Similarly, the notion that subdural and subarachnoid hematomas are consistent with child abuse and are not consistent with non-accidental trauma has been seriously called into question:

Subdural and arachnoid hematomas as diagnosed in SBS are said to be produced by rotational forces that shear blood vessels as the brain is shaken and battered against the skull. These hematomas can also be produced by natural causes such as a ruptured berry aneurism,] congenital bleeding problems, osteogenesis imperfecta (brittle-bone disease), external hydrocephalus (water on the brain), and rebleed of prior hematoma. Some researchers suggest that vaccine reactions could also cause the symptoms of SBS. Recent medical research shows that lack of oxygen to the brain can, by itself, cause subdural hematoma.

Lyons at 1111.

Notwithstanding this, prosecutor’s continue to go forward with cases where the only evidence of ID (who did it based on the timing of the trauma), causation (the injuries could only be caused by intentional abuse), and intent (the trauma had inflicting the injuries had to be severe) is ALL supplied by doctors looking at X Rays, CT scans, and MRI’s and seeing the big three – subdural hemotoma, retinal hemorrhages, and edema (brain swelling).

Mark A. Satawa practices in the area of criminal defense, specializing in forensic evidence and shaken baby cases. He is a member of the board of directors of the National Association of Criminal Defense Lawyers, and is a frequent continuing legal education speaker on shaken baby cases, most recently on April 3, 2009, at the NACDL annual forensic science seminar in Las Vegas.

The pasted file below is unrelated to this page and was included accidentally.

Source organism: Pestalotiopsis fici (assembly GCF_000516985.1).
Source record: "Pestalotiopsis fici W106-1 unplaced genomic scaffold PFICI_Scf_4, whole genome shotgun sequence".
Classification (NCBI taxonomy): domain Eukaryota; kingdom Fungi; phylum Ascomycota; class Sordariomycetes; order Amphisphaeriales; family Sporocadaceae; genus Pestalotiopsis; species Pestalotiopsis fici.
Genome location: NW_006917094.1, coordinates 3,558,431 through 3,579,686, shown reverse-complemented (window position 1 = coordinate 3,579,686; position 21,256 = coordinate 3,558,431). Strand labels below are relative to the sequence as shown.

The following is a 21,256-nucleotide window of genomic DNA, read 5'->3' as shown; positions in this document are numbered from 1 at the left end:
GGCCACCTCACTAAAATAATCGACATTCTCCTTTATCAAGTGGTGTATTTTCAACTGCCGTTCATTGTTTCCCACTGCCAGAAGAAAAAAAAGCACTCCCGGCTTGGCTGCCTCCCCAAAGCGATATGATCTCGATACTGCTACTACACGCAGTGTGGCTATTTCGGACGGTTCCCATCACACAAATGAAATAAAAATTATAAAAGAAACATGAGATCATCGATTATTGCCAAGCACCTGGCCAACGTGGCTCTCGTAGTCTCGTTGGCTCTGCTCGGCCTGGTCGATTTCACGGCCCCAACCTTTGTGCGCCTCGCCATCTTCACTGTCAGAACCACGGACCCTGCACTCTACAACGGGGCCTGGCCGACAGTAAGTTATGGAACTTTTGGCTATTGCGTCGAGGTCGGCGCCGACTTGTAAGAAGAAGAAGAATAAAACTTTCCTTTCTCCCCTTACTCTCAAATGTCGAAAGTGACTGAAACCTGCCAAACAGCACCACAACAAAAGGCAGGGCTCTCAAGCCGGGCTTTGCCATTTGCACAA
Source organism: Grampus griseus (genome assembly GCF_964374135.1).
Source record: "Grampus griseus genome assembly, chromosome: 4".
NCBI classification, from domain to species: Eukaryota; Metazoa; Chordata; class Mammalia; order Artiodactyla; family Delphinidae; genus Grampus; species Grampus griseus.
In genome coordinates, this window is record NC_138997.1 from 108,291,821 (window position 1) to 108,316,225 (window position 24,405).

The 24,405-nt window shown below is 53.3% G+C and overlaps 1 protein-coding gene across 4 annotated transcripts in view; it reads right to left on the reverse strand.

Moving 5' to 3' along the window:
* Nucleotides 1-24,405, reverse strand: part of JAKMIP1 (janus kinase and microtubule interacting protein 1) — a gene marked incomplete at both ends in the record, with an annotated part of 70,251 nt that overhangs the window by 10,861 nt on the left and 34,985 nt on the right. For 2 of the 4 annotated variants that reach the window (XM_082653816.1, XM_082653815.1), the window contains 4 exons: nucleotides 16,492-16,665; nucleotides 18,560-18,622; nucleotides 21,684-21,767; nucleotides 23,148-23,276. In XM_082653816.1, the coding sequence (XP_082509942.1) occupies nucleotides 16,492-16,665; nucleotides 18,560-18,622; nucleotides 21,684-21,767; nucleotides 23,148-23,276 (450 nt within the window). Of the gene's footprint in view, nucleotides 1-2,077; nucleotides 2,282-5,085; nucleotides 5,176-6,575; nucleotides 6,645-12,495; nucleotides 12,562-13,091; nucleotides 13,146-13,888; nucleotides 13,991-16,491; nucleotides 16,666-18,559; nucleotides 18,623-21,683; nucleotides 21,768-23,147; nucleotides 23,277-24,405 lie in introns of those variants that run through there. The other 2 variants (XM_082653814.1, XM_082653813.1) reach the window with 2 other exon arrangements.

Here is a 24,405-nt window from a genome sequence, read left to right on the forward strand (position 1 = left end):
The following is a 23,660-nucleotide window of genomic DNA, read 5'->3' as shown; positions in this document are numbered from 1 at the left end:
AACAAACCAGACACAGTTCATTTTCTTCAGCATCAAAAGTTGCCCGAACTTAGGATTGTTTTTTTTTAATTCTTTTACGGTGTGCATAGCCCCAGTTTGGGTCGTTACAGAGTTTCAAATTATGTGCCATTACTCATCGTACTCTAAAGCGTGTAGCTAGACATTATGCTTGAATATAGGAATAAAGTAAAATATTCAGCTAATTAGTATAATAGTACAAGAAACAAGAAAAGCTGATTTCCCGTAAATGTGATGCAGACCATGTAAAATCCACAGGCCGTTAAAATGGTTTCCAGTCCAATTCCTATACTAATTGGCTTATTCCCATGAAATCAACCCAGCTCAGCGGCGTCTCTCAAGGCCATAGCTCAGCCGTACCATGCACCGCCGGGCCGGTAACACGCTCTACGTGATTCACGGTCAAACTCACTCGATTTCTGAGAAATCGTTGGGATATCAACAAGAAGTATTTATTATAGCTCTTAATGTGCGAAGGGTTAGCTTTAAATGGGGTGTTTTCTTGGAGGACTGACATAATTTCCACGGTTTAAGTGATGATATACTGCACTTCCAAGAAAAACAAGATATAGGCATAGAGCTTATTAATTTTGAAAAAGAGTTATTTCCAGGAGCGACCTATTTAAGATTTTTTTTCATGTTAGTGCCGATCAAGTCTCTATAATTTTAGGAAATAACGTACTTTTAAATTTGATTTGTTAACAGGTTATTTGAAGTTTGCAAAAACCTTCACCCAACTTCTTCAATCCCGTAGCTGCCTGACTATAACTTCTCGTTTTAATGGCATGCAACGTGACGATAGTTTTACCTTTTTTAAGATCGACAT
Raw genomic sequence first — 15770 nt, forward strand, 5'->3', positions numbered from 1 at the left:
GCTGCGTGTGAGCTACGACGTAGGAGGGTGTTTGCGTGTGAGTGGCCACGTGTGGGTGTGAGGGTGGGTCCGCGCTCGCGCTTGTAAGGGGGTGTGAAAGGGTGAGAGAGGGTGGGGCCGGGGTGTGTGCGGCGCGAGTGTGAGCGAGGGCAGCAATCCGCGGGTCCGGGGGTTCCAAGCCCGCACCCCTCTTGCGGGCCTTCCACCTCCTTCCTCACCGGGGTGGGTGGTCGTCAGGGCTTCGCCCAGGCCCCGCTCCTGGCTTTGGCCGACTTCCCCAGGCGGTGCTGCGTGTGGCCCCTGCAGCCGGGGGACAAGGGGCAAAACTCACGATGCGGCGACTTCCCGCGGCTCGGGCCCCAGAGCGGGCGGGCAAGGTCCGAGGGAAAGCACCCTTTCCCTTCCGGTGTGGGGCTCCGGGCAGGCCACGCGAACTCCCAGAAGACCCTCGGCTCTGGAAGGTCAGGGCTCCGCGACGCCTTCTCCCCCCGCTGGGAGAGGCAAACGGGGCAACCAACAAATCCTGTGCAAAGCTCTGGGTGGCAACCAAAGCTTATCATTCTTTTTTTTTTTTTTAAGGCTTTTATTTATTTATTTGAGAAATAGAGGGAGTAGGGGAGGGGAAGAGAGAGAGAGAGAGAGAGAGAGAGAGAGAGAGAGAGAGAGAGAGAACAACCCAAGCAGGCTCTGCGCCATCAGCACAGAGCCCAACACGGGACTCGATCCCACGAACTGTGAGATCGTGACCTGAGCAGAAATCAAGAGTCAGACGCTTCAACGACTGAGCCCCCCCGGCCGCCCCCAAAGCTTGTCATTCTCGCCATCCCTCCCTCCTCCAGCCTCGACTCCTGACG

See Amicus Curiae Brief of Physicians and Bio-Scientists on Behalf of Appellant Alan Yurko, Yurko v State, CR 98-1730 (9th Judicial Cir, FL) (attached).See, Foster, R.K., and Huber, P.W., “Judging Science – Scientific Knowledge,” Ch.3, p 38, et seq.

One of Caffey’s “factual” premises for his 1972 article was what he termed the “shake prone nurse.” Never once did Caffey refer to the actual medical data of the children the nurse was supposed to have shaken. Instead, he relied on a Newsweek article. See“The Boys Jeered Her,” Newsweek, Sept. 10, 1956. Nurse maid Virginia Jaspers was said that have admitted to shaking several infants in her care. As part of the factual “basis” for his 1972 article that the children in the nurse’s care were, in fact, shaken, Caffey quoted the confession the nurse allegedly made “that she shook some children.”

Elaine Whitfield Sharp, “The Elephant on the Moon.” The Warrior, Fall 2003.

See also, J.F. Geddes & J. Plunckett, The Evidence Base for Shaken Baby Syndrome, 328 Brit. Med. J. 719 (2004); P.E. Lantz et al., Perimacular Retinal Folds from Childhood Head Trauma, 328 Brit. Med. J. 754 (2004); Michael T. Prange et al., Anthropomorphic Simulations of Falls, Shakes, and Inflicted Impacts in Infants, 99 J. of Neurosurgery 143 (2003; Glenda Cooper, Doubts Grow on Shaken Baby Syndrome, The Sunday Times, Dec. 26, 2004, available here; Sandra Laville, Doubt Cast on Scores of Child Death Cases, The Guardian, June 13, 2005; Lee Scheier, Shaken Baby Syndrome: A Search for Truth, Chicago Tribune Magazine, June 12, 2005, at 10.